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The gardaí and the Kaiser Chiefs

Q.   What's the difference between the Gardaí and the Kaiser Chiefs?

A.   The Kaiser Chiefs can predict a riot. ''' — Overheard outside a Kilkenny pub, March 2006

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An Garda Síochána, the Gardaí, are the Irish police.

• The Kaiser Chiefs are a band from Leeds, England. Their song "I predict a riot" was popular in Ireland the winter of 2005/2006.

That's what it's like when a joke has to be explained.

On Saturday, 25 February 2006, Ulster* unionists arranged a protest in Dublin city, ostensibly in memory of the victims of republican terrorism in late-20th-century Northern Ireland.

This would have been the first march in the Republic by any of the pro-British, mostly-Protestant residents of the North. Would have been — but wasn't.

Pro-republican counterdemonstrators* disrupted the event, action which devolved into property destruction and violence that escalated to running battles.

Q.   .. Between Charles Haughey and an Aran jumper?...

Gardaí reported that a couple of dozen were injured in the violence, and several dozen arrested.

The would-be demonstrators from Ulster were shuttled by bus to safety.

"An Garda Síochána had no intelligence to suggest a planned peaceful march by unionists through Dublin would be hijacked by republican rioters." - February 2006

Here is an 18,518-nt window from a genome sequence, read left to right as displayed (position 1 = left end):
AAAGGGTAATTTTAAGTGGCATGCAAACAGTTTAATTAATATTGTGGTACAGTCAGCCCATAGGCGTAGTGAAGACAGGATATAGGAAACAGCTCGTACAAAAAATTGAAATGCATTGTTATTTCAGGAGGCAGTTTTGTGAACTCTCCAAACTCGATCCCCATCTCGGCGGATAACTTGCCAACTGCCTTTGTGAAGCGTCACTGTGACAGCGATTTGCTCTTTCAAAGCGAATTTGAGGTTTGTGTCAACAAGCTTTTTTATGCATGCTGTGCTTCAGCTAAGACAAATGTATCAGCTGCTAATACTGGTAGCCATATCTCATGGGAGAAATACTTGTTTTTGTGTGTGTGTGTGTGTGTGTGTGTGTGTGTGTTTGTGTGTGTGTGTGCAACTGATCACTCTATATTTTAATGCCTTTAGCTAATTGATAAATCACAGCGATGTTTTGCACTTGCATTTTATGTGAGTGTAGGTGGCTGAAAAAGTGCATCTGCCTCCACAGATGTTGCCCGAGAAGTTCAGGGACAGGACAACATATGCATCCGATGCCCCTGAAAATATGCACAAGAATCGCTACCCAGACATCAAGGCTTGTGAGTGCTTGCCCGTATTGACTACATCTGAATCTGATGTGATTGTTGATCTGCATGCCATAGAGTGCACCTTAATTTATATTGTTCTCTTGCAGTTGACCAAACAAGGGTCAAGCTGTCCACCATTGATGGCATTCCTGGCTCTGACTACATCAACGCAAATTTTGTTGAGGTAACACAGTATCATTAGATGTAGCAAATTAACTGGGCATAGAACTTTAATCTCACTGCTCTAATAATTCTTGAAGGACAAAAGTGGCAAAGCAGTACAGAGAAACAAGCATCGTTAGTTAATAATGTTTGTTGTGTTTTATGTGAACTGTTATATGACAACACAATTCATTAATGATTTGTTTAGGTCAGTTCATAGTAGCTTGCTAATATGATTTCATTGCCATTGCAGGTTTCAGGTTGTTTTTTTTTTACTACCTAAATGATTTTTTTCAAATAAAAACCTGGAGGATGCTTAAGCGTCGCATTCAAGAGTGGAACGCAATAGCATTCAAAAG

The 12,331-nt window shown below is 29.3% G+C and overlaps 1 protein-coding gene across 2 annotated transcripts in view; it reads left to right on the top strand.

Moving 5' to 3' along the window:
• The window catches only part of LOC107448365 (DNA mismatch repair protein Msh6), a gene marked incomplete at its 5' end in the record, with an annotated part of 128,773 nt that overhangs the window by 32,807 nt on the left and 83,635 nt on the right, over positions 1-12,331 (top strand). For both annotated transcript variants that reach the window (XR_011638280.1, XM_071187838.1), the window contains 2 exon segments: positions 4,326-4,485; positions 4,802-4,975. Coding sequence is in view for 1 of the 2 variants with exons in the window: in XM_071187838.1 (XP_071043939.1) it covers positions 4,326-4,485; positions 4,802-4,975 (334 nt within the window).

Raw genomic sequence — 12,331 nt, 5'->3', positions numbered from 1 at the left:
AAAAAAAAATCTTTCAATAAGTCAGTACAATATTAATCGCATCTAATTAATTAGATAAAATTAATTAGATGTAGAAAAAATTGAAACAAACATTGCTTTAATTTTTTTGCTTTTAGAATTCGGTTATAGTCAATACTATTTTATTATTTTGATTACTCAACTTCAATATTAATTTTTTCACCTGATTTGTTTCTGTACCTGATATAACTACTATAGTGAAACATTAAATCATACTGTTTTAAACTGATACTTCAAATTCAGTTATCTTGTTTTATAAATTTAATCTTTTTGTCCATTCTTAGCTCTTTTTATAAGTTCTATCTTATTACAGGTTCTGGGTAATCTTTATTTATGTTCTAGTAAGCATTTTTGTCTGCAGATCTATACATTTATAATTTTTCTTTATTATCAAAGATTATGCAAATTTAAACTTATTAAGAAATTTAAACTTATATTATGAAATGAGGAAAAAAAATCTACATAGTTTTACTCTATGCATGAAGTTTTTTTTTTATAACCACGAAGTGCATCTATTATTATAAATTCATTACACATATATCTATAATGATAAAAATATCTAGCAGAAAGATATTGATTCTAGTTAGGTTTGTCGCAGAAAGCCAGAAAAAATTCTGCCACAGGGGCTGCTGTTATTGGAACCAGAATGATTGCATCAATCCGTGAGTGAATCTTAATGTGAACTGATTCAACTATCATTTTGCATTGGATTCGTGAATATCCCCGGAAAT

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* Northern Ireland is composed of most of the region of Ulster — one of four historic political blocs on the island. The modern borders were established in the compromise partition of 1921, which established the lower 26 counties as the Republic of Ireland and conceded the upper 6 counties to continued British rule.

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  ↑ Return to "Ulster" ...

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* Commentators have suggested, and it's probably true, that most of the republican aggitators came from the North specifically to disrupt the unionist event.

The people of Dublin are generally peacable; and the Republic has been largely peaceful since partition and the establishment of the State in 1921. This is not to say that the Irish are not fervent republicans — they are.

In the North, Catholic republicans and Protestant unionists have been beating the heads off each other for decades — though the violence has decreased measurably since the late 1990's.

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  ↑ Return to "counterdemonstrators" ...